Lake Burton is a 76-acre impoundment located in Pittsylvania County, Virginia. This reservoir is owned by the Virginia Department of Game and Inland Fisheries and is managed primarily for fisheries related activities. The reservoir was impounded in 1950 and was stocked with various species of sportfish such as largemouth bass, bluegill, and channel catfish. Lake Burton is an impoundment of Tomahawk Creek and is relatively shallow and contains a number of fish species that were not originally stocked. These species either were in Tomahawk Creek prior to impoundment or were stocked by anglers. Lake Burton also contains a number of undesirable species such as common carp, suckers, bullhead catfish and gizzard shad. Small impoundments such as Lake Burton typically do not benefit from these species because they cause the sport fish populations to become unbalanced. Carp and suckers tend to keep water muddy while gizzard shad contribute to stunted sunfish populations.
Turbid water and an abundance of undesirable fish species have resulted in an unbalanced fishery in Lake Burton. However, Lake Burton does have a very good largemouth bass fishery with a few bass in the 6-8 pound range but these fish may be challenging due to the large quantity of available forage. The large number of bluegill can provide fast action for sunfish anglers but these fish are small and an increase in size is not likely in the near future due to competition with gizzard shad. The crappie population fluctuates and is generally poor due to small sizes but this lake does generally contain high numbers including an occasional large crappie.
The Virginia Department of Game and Inland Fisheries (DGIF) will require an Access Permit for visitors to department-owned Wildlife Management Areas (WMAs) and public fishing lakes, who are age 17 and older, unless they possess a valid Virginia hunting, freshwater fishing, or trapping license, or a current Virginia boat registration. Learn more about the Access Permit.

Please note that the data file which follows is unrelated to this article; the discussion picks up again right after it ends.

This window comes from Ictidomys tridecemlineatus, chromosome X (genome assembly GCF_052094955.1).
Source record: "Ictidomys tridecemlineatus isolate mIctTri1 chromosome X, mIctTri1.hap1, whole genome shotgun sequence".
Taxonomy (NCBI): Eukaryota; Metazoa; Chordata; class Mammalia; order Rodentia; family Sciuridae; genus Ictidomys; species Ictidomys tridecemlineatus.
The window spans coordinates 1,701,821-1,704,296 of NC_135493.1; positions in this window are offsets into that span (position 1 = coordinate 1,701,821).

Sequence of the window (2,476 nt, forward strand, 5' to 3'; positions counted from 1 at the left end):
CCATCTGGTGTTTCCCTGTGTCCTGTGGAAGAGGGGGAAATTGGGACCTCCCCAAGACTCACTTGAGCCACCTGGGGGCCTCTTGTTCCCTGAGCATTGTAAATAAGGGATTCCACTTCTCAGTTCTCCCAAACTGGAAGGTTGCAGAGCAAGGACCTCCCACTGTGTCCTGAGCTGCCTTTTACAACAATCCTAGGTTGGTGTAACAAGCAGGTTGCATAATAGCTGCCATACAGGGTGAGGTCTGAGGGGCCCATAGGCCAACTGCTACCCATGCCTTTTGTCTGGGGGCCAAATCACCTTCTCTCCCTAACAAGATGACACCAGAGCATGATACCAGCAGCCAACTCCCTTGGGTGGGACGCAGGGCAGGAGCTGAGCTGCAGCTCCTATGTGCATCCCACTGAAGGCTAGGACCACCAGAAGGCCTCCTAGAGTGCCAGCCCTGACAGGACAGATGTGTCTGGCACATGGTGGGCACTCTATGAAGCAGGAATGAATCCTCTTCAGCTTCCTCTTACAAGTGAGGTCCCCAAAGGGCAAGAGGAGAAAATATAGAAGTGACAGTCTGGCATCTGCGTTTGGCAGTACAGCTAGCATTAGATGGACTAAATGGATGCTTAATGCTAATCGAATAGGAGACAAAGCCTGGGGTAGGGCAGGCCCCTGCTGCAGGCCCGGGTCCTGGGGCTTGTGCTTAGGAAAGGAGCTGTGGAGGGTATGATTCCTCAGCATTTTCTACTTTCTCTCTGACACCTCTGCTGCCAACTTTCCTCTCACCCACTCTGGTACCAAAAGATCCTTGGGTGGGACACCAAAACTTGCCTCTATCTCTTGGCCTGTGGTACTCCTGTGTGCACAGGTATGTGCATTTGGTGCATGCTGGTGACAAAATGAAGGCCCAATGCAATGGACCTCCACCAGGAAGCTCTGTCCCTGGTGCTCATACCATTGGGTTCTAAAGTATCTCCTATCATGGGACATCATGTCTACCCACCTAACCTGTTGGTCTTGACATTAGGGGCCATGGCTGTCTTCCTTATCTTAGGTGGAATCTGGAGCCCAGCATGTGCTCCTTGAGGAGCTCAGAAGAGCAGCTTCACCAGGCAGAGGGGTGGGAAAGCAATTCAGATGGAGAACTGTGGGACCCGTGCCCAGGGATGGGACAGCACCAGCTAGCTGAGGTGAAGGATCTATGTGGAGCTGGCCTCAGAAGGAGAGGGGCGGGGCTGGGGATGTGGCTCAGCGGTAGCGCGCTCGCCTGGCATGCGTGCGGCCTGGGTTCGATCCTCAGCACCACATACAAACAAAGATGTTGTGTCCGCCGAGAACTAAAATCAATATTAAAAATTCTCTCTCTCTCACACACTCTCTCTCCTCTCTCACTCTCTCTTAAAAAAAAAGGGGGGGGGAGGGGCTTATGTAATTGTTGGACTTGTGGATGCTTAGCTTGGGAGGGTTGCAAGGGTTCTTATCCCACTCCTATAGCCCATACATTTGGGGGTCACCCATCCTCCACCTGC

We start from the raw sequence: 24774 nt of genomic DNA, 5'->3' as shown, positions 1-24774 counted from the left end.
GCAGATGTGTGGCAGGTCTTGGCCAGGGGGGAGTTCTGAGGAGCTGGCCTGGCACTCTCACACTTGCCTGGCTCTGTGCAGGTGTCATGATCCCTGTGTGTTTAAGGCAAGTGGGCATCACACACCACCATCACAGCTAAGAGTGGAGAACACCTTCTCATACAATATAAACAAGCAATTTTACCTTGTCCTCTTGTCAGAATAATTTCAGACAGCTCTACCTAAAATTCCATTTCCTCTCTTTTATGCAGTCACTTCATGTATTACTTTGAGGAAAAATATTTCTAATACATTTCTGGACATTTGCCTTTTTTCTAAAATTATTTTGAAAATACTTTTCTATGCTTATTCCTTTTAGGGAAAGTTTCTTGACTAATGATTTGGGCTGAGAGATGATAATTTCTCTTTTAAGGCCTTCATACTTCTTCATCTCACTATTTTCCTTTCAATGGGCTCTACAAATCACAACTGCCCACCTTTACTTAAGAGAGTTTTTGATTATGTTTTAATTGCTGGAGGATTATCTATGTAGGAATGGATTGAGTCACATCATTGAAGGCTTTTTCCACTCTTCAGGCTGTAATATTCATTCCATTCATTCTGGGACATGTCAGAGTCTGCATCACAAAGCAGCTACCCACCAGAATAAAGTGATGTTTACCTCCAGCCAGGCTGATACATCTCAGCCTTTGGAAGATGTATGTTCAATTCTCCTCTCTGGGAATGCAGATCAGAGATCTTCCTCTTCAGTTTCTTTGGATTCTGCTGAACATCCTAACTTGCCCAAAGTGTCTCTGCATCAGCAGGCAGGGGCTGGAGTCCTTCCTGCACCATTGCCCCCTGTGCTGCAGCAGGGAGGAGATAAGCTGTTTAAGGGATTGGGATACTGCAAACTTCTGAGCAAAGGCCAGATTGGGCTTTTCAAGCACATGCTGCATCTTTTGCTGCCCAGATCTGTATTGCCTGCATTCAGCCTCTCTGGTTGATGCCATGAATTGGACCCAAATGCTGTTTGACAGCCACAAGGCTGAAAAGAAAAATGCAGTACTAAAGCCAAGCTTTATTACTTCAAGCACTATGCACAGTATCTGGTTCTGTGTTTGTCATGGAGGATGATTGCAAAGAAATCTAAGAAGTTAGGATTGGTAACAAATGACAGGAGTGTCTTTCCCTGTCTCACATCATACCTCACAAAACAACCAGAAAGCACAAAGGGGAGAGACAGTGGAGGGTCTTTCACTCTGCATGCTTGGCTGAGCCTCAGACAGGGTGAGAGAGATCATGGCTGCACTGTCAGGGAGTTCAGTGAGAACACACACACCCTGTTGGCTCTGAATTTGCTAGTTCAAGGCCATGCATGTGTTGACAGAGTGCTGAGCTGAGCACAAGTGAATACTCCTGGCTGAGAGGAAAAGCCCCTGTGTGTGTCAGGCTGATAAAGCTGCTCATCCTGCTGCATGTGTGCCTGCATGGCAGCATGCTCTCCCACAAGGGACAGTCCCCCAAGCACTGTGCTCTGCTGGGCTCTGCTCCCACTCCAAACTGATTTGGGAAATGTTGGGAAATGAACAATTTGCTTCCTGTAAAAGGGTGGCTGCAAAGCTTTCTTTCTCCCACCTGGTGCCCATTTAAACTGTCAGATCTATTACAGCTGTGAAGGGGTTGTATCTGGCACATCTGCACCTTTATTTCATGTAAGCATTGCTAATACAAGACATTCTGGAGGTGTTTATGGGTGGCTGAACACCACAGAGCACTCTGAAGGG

Maps & Directions
From Chatham, take Route 57 west to Route 750 at Rondo; turn right (north) and go to Route 800; turn left (west) on Route 800 to the lake, about 4.3 miles. Map
Turbid water and an abundance of undesirable fish species have resulted in an unbalanced fishery. The only highlight to this fishery is the abundance of larger bass. A high percentage of the bass are 3-6 pounds but larger bass are available. However, the larger fish may be difficult to catch due to the large quantity of forage. In an attempt to resolve some of these problems that have persisted for many years, DGIF initiated a series of new management strategies such as carp removal, fish stockings and more restrictive regulations for largemouth bass.
Largemouth bass reproduction and recruitment has historically been poor. The abundance of crappie, bluegill, carp, and suckers reduced reproductive success for largemouth bass. An experimental stocking of largemouth bass was conducted in 2004-2006 to improve the bass population and has improved the fishery.
Largemouth bass growth rates at Lake Burton are outstanding from the abundant forage. The average size of adult bass (bass > 8″) has remained stable at approximately 15 inches with the largest fish typically at 8-9 pounds. These fish average 16.2 inches in length at age five. Largemouth bass are most abundant in the lower half of the lake where depths are generally more favorable. Bring a camera along in case you catch one of these trophy bass since it is illegal to harvest or retain bass in your livewell.
White and black crappie are both present Lake Burton. Crappie in this lake are abundant but are growing poorly. For good growth, crappie must convert to a primarily fish diet by the time they reach 6-7 inches. Since these fish are too abundant, their growth stops when they reach approximately seven inches for both black and white crappie. It is very common for crappie to be overabundant and stop growing at this size. When this happens they do not die from lack of food, they just stop growing. The crappie growth has moderately improved recently, providing better fishing opportunities, but there are still few crappie over 8 inches.